01:58am Saturday 25 November 2017

PHA gives smokers 4,000 reasons to stop smoking

Gerry Bleakney, Lead for Tobacco Control at the PHA, said: “This campaign focuses on the crucial fact that every time a smoker has a cigarette they are inhaling over 4,000 chemicals, including ammonia – the bleach in toilet cleaner, benzene – commonly found in paint stripper, acetone – found in nail polish remover and hydrogen cyanide which is used in rat poison. It is a toxic mix which is delivered straight into the body with every cigarette smoked.

“Smoking is a killer addiction and remains the greatest cause of preventable death and disease in our society. Smoking causes life-threatening illnesses including cancers, lung disease, heart disease and stroke and in 2008 claimed 2,400 lives prematurely. However, we know the majority of smokers really do want to stop and the good news is that every year thousands are successful in their quit attempt.”

At present 24% of people in Northern Ireland smoke and this contributes to around 30% of all cancers.¹ Tobacco related cancers such as lung, oesophageal and stomach cancers, have a low rate of survival, according to the Northern Ireland Cancer Registry.

Health Minister, Michael McGimpsey supporting the campaign, said: “I hope that this campaign will encourage people to stop and think about the harm they are doing to themselves, and to access one of the many services available to help them to quit. We all know that smoking kills. It is a highly destructive habit that leads to many preventable deaths each and every year. Health inequalities would also be greatly reduced if people stopped smoking.”

Research shows our most deprived areas have more than twice the level of smoking related deaths, 187 per 100,000, compared to the least deprived areas, 91 per 100,000 while the Northern Ireland average is 126 deaths per 100,000.²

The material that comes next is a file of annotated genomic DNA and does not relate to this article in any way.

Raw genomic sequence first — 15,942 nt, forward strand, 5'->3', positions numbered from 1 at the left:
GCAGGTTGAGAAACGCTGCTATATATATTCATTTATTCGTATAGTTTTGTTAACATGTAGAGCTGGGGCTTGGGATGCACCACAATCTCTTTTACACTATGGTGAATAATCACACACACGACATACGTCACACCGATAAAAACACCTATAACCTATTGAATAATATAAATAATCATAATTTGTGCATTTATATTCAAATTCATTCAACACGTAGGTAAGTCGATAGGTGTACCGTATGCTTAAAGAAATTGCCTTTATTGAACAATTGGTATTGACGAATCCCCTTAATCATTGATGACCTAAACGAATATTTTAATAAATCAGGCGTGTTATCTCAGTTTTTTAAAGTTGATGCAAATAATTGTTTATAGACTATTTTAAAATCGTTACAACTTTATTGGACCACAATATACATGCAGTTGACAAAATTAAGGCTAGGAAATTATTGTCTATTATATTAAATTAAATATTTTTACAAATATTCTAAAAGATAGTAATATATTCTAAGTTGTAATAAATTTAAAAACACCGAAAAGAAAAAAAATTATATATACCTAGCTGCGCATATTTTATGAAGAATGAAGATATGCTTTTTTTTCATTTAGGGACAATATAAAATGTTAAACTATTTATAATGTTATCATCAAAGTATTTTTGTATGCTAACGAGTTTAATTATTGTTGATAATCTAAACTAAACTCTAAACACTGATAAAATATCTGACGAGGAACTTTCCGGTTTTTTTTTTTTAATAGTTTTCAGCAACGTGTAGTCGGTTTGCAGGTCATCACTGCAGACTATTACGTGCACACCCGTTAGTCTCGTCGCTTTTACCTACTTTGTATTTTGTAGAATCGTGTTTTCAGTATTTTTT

Gerry concluded: “Smoking is indeed a major cause of health inequality and is the main cause of the gap in life expectancy between rich and poor. The divide this addiction creates in life expectancy is shocking. You are 60% more likely to die from lung cancer if you live in the most deprived areas of Northern Ireland.

“We hope the campaign will encourage smokers to think about making a quit attempt to give up smoking for good. We know that stopping smoking is not easy and it is an incredibly hard habit to break. Nicotine is an addictive substance and experts have said the nicotine in cigarettes can be as addictive as drugs such as heroin and cocaine. Despite this, 3 out of 4 ex-smokers do manage to quit without help, but help is available if needed and can quadruple your chances of being successful.”

The campaign includes television, radio, outdoor and online advertising and will run from today until the end of November. Posters will also be distributed to GP surgeries, pharmacies and central health promotion resource service in local Health and Social Care Trusts. If you are interested in stopping smoking visit www.want2stop.info for further information and the location of your local stop smoking cessation service. There are over 600 specialist service providers in Northern Ireland in GP surgeries, pharmacies, acute services and community and voluntary organisations.

Notes to the editor

There will be an opportunity for media interviews on Wednesday 6 October 2010 when Mark McBride, Tobacco Control Coordinator with the PHA, will be available for interview. Please contact Press Office to arrange.

¹ NISRA: Northern Ireland Statistics and Research Agency. The continuous household survey. http://www.csu.nisra.gov.uk/survey.asp140.htm

² Department of Health, Social Services and Public Safety. Northern Ireland Health and Social Care Inequalities Monitoring system. Third update bulletin. NISRA. Belfast. 2009.

Further information

Contact the PHA Press Office on 028 9031 1611.


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